It’s been a ‘special’ four years for Viera’High's Kevin and Brandon Mays

Brandon to be among 23 players honored on Senior Night


Published:

It's not always easy to coach your kid, but Viera Hight's Kevin Mays, left, and his son, senior linebacker Brandon Mays, have done a good job of leaving the coach-player part of their relationship on the field and not taking it home.

Carl Kotala

They’re both men of few words. More direct than effusive.

They share a passion for the game of football, but also for a balanced life that means shortly after practice ends, so does football talk.

They are coach and player. Father and son.

And tonight will be a special one for Viera High’s Kevin and Brandon Mays.

Before the Hawks take on the Heritage Panthers in the final game of the regular season, Kevin and his wife, Erica, will accompany Brandon as part of Viera’s Senior Night ceremony.

The past four years have been the best in the history of the Viera High football program. Viera has won four straight district titles, reached the Class 7A state championship game and a regional final, and is setting itself up for another deep postseason run this year.

Brandon has been a four-year starter at linebacker for the Hawks. He was selected first-team all-state as a junior and was recently selected – along with teammate Miguel Rodriguez – to play in the Blue-Grey All-American Bowl in Tampa’s Raymond James Stadium on Jan. 6.

In July, Brandon committed to attend West Point and play football for Army.

Tonight, he will be honored along with the rest of Viera’s seniors, which include Rodriguez; Travis Jones; Seth Kennedy; David Eaton; Noah Cherichel; Qunelius Phillips; Trey Schaneville; Jaren Lewis; Tim DeMorat; Kyler Doane; Max Pacheaco; Quinton Russack-Cradeur; James Klaas; Carson Helton; Mike Buccieri; Gio Allen; Matt Foose; Alex Balough; Max Lawson; Jordan Allen; Blake Bolster and Anthony Collard.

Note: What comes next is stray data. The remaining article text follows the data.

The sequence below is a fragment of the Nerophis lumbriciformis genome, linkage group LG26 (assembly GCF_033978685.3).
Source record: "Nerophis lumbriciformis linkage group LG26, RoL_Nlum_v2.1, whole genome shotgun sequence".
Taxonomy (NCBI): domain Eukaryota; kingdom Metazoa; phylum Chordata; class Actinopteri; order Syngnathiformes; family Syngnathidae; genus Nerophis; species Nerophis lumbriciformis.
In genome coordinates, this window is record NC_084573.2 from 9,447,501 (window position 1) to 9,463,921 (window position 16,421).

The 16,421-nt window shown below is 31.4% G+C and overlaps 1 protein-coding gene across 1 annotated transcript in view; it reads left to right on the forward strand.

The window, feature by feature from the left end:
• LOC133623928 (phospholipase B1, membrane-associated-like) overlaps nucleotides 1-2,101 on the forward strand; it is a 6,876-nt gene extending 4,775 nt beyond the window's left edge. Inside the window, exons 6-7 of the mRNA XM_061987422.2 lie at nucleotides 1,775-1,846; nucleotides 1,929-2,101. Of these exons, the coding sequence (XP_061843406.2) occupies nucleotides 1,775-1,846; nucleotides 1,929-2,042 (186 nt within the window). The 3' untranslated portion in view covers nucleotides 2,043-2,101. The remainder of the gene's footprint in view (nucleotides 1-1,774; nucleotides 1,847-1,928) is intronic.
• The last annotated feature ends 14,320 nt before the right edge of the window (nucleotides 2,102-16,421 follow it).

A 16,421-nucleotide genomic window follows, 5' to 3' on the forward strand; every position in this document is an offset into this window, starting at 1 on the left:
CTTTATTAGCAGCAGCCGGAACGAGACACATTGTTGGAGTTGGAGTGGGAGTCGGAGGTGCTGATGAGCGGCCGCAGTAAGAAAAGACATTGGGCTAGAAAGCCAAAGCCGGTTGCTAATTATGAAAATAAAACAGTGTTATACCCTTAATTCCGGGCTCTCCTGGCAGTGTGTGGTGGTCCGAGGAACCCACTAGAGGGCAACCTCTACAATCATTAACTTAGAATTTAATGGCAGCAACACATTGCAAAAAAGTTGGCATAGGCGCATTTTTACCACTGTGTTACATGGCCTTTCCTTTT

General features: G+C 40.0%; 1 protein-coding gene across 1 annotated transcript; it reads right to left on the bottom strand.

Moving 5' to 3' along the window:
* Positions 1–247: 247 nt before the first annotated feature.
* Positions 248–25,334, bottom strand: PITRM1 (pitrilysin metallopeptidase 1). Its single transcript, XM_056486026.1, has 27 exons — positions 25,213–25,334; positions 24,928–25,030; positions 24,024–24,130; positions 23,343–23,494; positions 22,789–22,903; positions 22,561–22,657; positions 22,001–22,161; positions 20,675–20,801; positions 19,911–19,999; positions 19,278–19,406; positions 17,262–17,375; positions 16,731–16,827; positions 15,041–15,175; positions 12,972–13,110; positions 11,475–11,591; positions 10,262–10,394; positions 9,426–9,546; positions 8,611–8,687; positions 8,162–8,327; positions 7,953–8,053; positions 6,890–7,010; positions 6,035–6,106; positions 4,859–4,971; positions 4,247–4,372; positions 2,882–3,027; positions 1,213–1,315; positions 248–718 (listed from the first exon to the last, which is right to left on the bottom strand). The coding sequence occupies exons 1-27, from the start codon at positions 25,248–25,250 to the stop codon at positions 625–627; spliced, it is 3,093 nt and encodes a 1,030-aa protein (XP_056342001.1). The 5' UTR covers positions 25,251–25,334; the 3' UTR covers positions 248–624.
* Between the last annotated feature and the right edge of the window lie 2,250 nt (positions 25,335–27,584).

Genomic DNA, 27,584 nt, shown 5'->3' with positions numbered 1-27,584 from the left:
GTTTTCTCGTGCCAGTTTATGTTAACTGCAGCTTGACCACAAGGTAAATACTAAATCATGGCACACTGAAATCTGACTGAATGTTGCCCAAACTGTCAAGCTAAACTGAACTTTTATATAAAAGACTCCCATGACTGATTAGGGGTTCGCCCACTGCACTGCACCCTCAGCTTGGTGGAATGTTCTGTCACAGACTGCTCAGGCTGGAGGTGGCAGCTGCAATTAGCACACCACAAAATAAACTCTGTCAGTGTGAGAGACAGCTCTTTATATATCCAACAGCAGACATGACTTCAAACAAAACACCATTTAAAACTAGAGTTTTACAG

With the playoffs looming, tonight’s game won’t be the last time Kevin and Brandon share the same field. But that day is coming soon.

“It’s been special just because we get to spend time together,” Kevin Mays said of having the opportunity to coach his son.

“I think it’s been easier because he’s a defensive player and I deal with the offensive side. But it has been fun to have him out there and be able to be around him every day.

“For him to grow into what he’s become – a leader, a good football player, (committed to) West Point … all of those things. Obviously, me and Erica, his mom, are proud of him.”

For Brandon, the experience has been one that has certainly had its pros and cons over the years. But it’s also helped shape him into the person he is today.

“It’s definitely challenging at times, being the (coach’s) son,” Brandon Mays said. “I feel like there’s more pressure on you to be good and produce, make sure you know everything that’s going on.

“It seems like every day people, instead of going to ask my dad what we’re doing today, they come and ask me like they think we talk about it at dinner the night before.”

If anything, the opposite is true. As the Mays family has found out over the years, the best way to make their relationship work is to put aside the coach-player connection as soon as they leave Viera High School.

That’s true after practice, and it’s true after games.

“There’s not a lot of football talk at home,” Kevin said. “We do all our talking here.”

The genesis of that separation between player-coach and father-son likely came when Brandon was playing youth football. Although Kevin was not his main coach, he would always offer his assistance.

One ride home after practice changed everything.

“He was 10 and we were on our way home and I was yelling at him for not having a good practice,” Kevin said. “He started getting upset and teary-eyed and stuff like that, and that made me realize … what am I doing?

“Let him be who he’s going to be. That’s when I learned to separate dad and football coach.”

While his parents have obviously had a huge impact in his upbringing, Brandon has also benefitted from playing under Viera defensive coordinator Derek Smith, a childhood friend of Kevin’s who has known and helped coach Brandon all of his life.